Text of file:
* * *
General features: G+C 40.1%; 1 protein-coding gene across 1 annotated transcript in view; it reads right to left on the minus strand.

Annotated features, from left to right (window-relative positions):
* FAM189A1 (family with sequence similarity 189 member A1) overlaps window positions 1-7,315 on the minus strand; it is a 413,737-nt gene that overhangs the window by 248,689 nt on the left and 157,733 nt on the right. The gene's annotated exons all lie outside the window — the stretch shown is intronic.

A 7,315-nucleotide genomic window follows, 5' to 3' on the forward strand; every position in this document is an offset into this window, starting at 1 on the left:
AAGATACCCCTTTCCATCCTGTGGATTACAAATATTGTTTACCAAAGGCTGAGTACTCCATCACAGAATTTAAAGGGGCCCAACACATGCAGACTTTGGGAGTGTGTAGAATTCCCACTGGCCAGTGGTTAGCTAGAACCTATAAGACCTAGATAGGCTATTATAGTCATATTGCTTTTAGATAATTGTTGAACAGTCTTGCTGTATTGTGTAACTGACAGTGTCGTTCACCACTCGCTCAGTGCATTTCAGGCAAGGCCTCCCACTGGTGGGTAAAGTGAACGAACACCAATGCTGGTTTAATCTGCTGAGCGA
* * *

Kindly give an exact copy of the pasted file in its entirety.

General features: G+C 40.1%; 1 protein-coding gene across 1 annotated transcript in view; it reads right to left on the minus strand.

Annotated features, from left to right (window-relative positions):
* FAM189A1 (family with sequence similarity 189 member A1) overlaps window positions 1-7,315 on the minus strand; it is a 413,737-nt gene that overhangs the window by 248,689 nt on the left and 157,733 nt on the right. The gene's annotated exons all lie outside the window — the stretch shown is intronic.

A 7,315-nucleotide genomic window follows, 5' to 3' on the forward strand; every position in this document is an offset into this window, starting at 1 on the left:
AAGATACCCCTTTCCATCCTGTGGATTACAAATATTGTTTACCAAAGGCTGAGTACTCCATCACAGAATTTAAAGGGGCCCAACACATGCAGACTTTGGGAGTGTGTAGAATTCCCACTGGCCAGTGGTTAGCTAGAACCTATAAGACCTAGATAGGCTATTATAGTCATATTGCTTTTAGATAATTGTTGAACAGTCTTGCTGTATTGTGTAACTGACAGTGTCGTTCACCACTCGCTCAGTGCATTTCAGGCAAGGCCTCCCACTGGTGGGTAAAGTGAACGAACACCAATGCTGGTTTAATCTGCTGAGCGA